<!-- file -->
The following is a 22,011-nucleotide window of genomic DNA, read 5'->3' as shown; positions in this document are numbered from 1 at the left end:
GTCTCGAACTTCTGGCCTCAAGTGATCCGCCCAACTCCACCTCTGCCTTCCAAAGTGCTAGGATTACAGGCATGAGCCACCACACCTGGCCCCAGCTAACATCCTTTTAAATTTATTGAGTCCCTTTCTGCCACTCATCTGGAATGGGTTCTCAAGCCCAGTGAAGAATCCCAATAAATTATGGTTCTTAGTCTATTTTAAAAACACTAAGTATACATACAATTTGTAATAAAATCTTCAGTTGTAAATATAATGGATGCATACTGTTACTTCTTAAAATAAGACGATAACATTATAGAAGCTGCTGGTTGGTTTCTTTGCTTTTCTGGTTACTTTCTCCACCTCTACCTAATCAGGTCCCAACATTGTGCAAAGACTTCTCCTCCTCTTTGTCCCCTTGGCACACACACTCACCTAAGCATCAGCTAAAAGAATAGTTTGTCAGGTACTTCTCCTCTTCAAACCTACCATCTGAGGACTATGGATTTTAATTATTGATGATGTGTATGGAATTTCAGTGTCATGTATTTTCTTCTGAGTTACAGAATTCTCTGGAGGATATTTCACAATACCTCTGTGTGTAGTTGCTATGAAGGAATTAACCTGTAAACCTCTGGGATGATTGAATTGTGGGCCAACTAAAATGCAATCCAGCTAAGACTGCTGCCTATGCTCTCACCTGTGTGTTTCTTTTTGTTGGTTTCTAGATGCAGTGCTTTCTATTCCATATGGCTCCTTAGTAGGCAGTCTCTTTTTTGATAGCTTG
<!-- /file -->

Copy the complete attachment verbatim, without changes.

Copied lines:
The following is a 22,011-nucleotide window of genomic DNA, read 5'->3' as shown; positions in this document are numbered from 1 at the left end:
GTCTCGAACTTCTGGCCTCAAGTGATCCGCCCAACTCCACCTCTGCCTTCCAAAGTGCTAGGATTACAGGCATGAGCCACCACACCTGGCCCCAGCTAACATCCTTTTAAATTTATTGAGTCCCTTTCTGCCACTCATCTGGAATGGGTTCTCAAGCCCAGTGAAGAATCCCAATAAATTATGGTTCTTAGTCTATTTTAAAAACACTAAGTATACATACAATTTGTAATAAAATCTTCAGTTGTAAATATAATGGATGCATACTGTTACTTCTTAAAATAAGACGATAACATTATAGAAGCTGCTGGTTGGTTTCTTTGCTTTTCTGGTTACTTTCTCCACCTCTACCTAATCAGGTCCCAACATTGTGCAAAGACTTCTCCTCCTCTTTGTCCCCTTGGCACACACACTCACCTAAGCATCAGCTAAAAGAATAGTTTGTCAGGTACTTCTCCTCTTCAAACCTACCATCTGAGGACTATGGATTTTAATTATTGATGATGTGTATGGAATTTCAGTGTCATGTATTTTCTTCTGAGTTACAGAATTCTCTGGAGGATATTTCACAATACCTCTGTGTGTAGTTGCTATGAAGGAATTAACCTGTAAACCTCTGGGATGATTGAATTGTGGGCCAACTAAAATGCAATCCAGCTAAGACTGCTGCCTATGCTCTCACCTGTGTGTTTCTTTTTGTTGGTTTCTAGATGCAGTGCTTTCTATTCCATATGGCTCCTTAGTAGGCAGTCTCTTTTTTGATAGCTTG